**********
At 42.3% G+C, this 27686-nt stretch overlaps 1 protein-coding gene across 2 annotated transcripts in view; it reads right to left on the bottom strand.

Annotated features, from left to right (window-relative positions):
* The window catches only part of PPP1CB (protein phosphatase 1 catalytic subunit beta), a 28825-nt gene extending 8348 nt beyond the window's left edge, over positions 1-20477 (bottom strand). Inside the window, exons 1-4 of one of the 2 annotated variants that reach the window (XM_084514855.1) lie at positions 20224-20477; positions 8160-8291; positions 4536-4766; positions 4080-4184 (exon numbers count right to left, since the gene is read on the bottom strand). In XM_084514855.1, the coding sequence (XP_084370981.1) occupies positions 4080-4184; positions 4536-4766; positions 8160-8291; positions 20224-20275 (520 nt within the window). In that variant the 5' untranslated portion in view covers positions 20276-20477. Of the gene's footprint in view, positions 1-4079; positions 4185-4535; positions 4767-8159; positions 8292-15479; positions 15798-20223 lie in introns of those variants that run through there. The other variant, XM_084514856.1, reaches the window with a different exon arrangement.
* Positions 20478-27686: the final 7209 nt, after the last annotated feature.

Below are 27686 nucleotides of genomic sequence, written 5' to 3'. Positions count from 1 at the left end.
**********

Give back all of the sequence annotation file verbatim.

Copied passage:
At 42.3% G+C, this 27686-nt stretch overlaps 1 protein-coding gene across 2 annotated transcripts in view; it reads right to left on the bottom strand.

Annotated features, from left to right (window-relative positions):
* The window catches only part of PPP1CB (protein phosphatase 1 catalytic subunit beta), a 28825-nt gene extending 8348 nt beyond the window's left edge, over positions 1-20477 (bottom strand). Inside the window, exons 1-4 of one of the 2 annotated variants that reach the window (XM_084514855.1) lie at positions 20224-20477; positions 8160-8291; positions 4536-4766; positions 4080-4184 (exon numbers count right to left, since the gene is read on the bottom strand). In XM_084514855.1, the coding sequence (XP_084370981.1) occupies positions 4080-4184; positions 4536-4766; positions 8160-8291; positions 20224-20275 (520 nt within the window). In that variant the 5' untranslated portion in view covers positions 20276-20477. Of the gene's footprint in view, positions 1-4079; positions 4185-4535; positions 4767-8159; positions 8292-15479; positions 15798-20223 lie in introns of those variants that run through there. The other variant, XM_084514856.1, reaches the window with a different exon arrangement.
* Positions 20478-27686: the final 7209 nt, after the last annotated feature.

Below are 27686 nucleotides of genomic sequence, written 5' to 3'. Positions count from 1 at the left end.